What is peace?

It is a late August morning in 2014.  I am in Washington Square Park, New York City; it is one of the brightest, sunniest days to date.  Half way around the world in Donetsk, Ukraine, it is one of the darkest, deadliest of days.  It is the same in so many great cities and small towns around the world — Aleppo, Syria; Mariupol, Ukraine; Mosul, Iraq; Benghazi, Libya; Islamabad, Pakistan; Gaza City, Gaza;  Kibbutz Nahal Oz, Israel, and, unfortunately, the list keeps growing.  War with its ever present companions, Death and Destruction, dominate the news in 2014.

So on this bright, peace-filled moment in this great city I paused to ask what is peace.  The definition is not easily found or defined.  Is it the absence of war or something more?  Peace, to me, is a struggle to keep your life and the world from exploding and collapsing around you; it is the ability to find the path to recreate your world even as it is collapsing, whether it is of a personal or global nature.  Let me explain.

On a personal basis when we lose someone we love, whether expected through illness or an unforeseen event, each of us struggles to find the path to a future without that person; for some that struggle can be overwhelming.  In our relationships with our community and the greater world it can be and is a much more complicated matter.  Even if we live in a peaceful corner of the world, as I do, when we read in the newspaper or turn on the radio and hear of the stories of man-made death and human degradation that abound we are likewise overwhelmed; death and destruction are at arm’s length, but alive and well.

I believe that the secret to finding peace within and without is to realize that we are not alone.  Each of us will suffer the profound loss of a parent, a child, a husband or wife, or a friend.  It is the natural order of life for all creatures, great and small.  To acknowledge that loss and to acknowledge that those who are far away and unrelated suffer with a similar loss is to acknowledge that suffering is universal and that we are all part of this one body called the human race.  To alleviate that suffering is to affirm life over death.  To add to that suffering through acts of war is to add to a man-made chaos which can and will destroy life if not physically then psychically.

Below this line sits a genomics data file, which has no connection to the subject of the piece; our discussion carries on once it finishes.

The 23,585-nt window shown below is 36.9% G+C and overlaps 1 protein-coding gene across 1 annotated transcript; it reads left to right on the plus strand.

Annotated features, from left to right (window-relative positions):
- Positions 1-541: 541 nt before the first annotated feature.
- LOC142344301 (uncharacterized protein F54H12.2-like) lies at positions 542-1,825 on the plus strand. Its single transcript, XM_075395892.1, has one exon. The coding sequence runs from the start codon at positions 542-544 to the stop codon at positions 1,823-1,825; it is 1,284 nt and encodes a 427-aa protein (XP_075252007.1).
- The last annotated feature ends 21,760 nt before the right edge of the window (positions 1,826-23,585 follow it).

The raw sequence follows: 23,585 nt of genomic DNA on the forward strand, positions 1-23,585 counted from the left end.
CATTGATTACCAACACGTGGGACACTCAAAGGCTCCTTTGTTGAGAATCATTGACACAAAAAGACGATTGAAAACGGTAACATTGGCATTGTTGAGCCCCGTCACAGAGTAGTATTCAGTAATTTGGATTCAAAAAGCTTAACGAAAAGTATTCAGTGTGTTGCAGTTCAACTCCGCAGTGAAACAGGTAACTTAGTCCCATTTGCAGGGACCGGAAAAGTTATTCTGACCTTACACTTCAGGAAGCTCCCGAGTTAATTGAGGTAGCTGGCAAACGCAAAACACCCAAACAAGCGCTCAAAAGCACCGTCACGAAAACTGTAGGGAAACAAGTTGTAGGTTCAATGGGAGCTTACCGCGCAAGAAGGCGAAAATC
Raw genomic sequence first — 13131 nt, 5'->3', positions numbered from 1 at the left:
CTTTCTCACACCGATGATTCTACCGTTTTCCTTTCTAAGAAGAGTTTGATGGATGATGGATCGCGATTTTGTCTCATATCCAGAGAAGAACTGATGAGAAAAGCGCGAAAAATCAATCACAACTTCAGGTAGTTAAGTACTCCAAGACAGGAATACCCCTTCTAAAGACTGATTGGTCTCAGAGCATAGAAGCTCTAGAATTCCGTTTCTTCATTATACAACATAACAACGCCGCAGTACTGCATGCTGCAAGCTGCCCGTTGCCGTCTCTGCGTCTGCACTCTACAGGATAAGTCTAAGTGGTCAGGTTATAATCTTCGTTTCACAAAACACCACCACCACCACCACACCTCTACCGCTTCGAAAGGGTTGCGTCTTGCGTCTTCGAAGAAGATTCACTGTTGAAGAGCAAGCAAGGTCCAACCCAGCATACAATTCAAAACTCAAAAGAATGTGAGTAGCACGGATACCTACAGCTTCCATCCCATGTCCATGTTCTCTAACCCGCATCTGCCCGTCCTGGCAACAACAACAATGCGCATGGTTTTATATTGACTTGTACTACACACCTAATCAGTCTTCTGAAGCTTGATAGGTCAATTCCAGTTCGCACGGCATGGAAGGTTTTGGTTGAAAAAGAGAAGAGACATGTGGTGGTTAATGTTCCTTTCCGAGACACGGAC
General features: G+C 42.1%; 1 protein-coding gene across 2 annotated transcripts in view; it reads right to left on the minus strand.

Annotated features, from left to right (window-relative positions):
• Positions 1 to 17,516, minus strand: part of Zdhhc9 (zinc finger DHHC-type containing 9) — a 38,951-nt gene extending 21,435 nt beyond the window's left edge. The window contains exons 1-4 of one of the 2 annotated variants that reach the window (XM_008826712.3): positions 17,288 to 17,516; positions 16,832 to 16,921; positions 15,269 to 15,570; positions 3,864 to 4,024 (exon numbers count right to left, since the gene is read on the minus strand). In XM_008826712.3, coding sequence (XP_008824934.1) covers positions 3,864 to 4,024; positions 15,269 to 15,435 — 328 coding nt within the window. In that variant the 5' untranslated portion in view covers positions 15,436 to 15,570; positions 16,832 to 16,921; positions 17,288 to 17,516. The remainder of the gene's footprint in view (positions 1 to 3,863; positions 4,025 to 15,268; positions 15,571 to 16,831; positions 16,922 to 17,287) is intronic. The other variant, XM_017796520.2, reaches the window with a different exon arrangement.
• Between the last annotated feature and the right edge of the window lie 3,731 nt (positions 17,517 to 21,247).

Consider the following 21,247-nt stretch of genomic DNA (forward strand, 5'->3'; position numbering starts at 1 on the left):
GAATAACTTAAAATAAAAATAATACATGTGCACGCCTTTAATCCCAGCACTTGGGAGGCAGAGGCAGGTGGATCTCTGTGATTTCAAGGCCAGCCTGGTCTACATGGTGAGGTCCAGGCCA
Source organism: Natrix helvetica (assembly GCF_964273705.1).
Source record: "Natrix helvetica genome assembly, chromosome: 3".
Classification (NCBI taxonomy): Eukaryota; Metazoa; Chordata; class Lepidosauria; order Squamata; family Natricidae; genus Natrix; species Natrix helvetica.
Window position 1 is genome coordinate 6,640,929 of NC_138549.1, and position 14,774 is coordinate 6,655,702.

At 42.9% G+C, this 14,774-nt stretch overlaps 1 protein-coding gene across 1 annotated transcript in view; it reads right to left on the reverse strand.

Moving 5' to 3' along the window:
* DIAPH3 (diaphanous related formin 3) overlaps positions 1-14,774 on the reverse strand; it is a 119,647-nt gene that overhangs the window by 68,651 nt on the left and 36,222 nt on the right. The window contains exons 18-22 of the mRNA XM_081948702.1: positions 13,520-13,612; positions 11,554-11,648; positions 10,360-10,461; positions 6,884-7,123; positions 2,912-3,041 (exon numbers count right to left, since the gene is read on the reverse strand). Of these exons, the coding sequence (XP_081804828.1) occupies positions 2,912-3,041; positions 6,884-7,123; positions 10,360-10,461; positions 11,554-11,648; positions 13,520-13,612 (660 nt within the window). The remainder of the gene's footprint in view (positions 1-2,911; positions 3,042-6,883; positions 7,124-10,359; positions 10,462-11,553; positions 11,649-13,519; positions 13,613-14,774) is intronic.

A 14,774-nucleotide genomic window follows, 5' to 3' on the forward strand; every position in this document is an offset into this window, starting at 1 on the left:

To accept the world as it is, warts and all, as the saying goes, is part of the struggle to attain peace.  The struggle for peace in human relationships is an ongoing struggle to understand perceived wrongs and to right them.  This is an on-going process as times change, situations change and lives change.

On September 21, 2014 let us explore ways we can change the world for ourselves and for those who struggle and suffer in war-torn regions; if we share the belief that we do not suffer and struggle alone, we need to understand those causes which lead to conflict and what can be done short of war to address those ills.

Let us come together to explore ways to end war as the means of resolving conflict.

Let us end the suffering that war entails. 

Let us commit ourselves to the struggle for peace.

Please join Pasos in exploring ways in which you, your family and friends can make a difference.


By Siegrid Raible

Siegrid (Siggy) Raible is a member of the Pasos Peace Museum Advisory Board, Philosophy and Political Science graduate of Hunter College and an experienced Office Manager of a Law Firm. Her passions include a dedication to the arts, veteran’s affairs, health issues and activities that promote peace and social justice.

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